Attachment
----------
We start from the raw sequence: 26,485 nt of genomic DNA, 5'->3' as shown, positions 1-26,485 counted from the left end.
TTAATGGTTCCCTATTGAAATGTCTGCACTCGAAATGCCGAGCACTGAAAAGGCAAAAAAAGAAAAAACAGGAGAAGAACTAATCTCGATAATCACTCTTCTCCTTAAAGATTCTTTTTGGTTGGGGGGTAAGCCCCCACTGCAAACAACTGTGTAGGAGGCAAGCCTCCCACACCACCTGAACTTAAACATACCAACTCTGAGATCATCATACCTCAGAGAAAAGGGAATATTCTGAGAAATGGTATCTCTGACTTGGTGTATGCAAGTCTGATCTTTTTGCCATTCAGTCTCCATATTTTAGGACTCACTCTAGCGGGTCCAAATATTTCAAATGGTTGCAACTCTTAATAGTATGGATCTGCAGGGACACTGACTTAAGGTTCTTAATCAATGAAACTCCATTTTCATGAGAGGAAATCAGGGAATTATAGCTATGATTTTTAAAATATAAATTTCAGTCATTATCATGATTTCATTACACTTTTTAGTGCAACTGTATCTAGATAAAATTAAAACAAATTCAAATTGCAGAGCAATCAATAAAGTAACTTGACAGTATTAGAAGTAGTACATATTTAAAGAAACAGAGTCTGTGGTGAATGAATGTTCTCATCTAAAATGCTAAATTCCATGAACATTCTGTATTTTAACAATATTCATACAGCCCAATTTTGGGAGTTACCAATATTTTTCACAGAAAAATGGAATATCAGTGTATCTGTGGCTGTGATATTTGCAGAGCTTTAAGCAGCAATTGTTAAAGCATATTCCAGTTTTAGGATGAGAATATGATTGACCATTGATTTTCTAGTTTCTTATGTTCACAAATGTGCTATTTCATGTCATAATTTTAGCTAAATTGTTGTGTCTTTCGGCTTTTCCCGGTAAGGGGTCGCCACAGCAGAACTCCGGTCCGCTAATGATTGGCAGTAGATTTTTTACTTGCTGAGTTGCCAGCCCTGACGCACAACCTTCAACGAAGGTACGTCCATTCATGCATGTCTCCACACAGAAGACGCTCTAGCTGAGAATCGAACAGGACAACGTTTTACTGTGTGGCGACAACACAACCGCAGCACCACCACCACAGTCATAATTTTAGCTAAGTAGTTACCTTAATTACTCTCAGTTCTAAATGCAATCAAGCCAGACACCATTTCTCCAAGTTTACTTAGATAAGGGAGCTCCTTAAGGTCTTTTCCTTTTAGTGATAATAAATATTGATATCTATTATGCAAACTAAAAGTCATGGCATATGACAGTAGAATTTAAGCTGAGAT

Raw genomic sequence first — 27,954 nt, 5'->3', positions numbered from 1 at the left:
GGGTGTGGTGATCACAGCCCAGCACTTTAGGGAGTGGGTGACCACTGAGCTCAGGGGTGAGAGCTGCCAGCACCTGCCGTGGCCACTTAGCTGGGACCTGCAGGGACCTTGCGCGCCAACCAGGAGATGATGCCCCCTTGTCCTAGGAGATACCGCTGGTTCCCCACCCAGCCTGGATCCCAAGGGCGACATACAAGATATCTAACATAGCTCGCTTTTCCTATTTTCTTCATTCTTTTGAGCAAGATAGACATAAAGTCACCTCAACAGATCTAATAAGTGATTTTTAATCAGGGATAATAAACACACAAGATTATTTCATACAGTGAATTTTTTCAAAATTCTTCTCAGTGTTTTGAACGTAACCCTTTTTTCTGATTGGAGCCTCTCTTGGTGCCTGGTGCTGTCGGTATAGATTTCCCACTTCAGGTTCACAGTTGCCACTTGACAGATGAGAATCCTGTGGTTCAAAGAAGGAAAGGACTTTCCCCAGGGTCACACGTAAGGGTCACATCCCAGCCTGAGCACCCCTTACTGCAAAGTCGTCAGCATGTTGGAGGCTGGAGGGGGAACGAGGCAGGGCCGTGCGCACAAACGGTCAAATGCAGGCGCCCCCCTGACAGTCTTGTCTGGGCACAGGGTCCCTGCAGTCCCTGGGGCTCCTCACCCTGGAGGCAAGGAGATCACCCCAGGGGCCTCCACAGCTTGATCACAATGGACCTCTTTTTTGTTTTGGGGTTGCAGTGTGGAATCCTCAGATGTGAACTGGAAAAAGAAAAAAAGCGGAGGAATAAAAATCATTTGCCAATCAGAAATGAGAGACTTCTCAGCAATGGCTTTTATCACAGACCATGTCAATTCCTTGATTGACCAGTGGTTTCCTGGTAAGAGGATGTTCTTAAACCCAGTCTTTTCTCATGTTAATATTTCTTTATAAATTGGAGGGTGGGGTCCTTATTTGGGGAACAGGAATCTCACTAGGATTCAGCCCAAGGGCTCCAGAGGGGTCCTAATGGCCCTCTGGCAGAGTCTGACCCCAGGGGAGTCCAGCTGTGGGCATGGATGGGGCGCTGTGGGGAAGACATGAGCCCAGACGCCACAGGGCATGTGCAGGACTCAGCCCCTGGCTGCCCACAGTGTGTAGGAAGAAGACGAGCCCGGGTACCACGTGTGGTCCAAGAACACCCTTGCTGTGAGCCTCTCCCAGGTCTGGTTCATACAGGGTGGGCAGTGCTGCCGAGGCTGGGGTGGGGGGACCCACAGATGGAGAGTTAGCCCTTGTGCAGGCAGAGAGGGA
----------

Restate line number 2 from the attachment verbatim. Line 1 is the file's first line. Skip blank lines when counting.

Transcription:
TTAATGGTTCCCTATTGAAATGTCTGCACTCGAAATGCCGAGCACTGAAAAGGCAAAAAAAGAAAAAACAGGAGAAGAACTAATCTCGATAATCACTCTTCTCCTTAAAGATTCTTTTTGGTTGGGGGGTAAGCCCCCACTGCAAACAACTGTGTAGGAGGCAAGCCTCCCACACCACCTGAACTTAAACATACCAACTCTGAGATCATCATACCTCAGAGAAAAGGGAATATTCTGAGAAATGGTATCTCTGACTTGGTGTATGCAAGTCTGATCTTTTTGCCATTCAGTCTCCATATTTTAGGACTCACTCTAGCGGGTCCAAATATTTCAAATGGTTGCAACTCTTAATAGTATGGATCTGCAGGGACACTGACTTAAGGTTCTTAATCAATGAAACTCCATTTTCATGAGAGGAAATCAGGGAATTATAGCTATGATTTTTAAAATATAAATTTCAGTCATTATCATGATTTCATTACACTTTTTAGTGCAACTGTATCTAGATAAAATTAAAACAAATTCAAATTGCAGAGCAATCAATAAAGTAACTTGACAGTATTAGAAGTAGTACATATTTAAAGAAACAGAGTCTGTGGTGAATGAATGTTCTCATCTAAAATGCTAAATTCCATGAACATTCTGTATTTTAACAATATTCATACAGCCCAATTTTGGGAGTTACCAATATTTTTCACAGAAAAATGGAATATCAGTGTATCTGTGGCTGTGATATTTGCAGAGCTTTAAGCAGCAATTGTTAAAGCATATTCCAGTTTTAGGATGAGAATATGATTGACCATTGATTTTCTAGTTTCTTATGTTCACAAATGTGCTATTTCATGTCATAATTTTAGCTAAATTGTTGTGTCTTTCGGCTTTTCCCGGTAAGGGGTCGCCACAGCAGAACTCCGGTCCGCTAATGATTGGCAGTAGATTTTTTACTTGCTGAGTTGCCAGCCCTGACGCACAACCTTCAACGAAGGTACGTCCATTCATGCATGTCTCCACACAGAAGACGCTCTAGCTGAGAATCGAACAGGACAACGTTTTACTGTGTGGCGACAACACAACCGCAGCACCACCACCACAGTCATAATTTTAGCTAAGTAGTTACCTTAATTACTCTCAGTTCTAAATGCAATCAAGCCAGACACCATTTCTCCAAGTTTACTTAGATAAGGGAGCTCCTTAAGGTCTTTTCCTTTTAGTGATAATAAATATTGATATCTATTATGCAAACTAAAAGTCATGGCATATGACAGTAGAATTTAAGCTGAGAT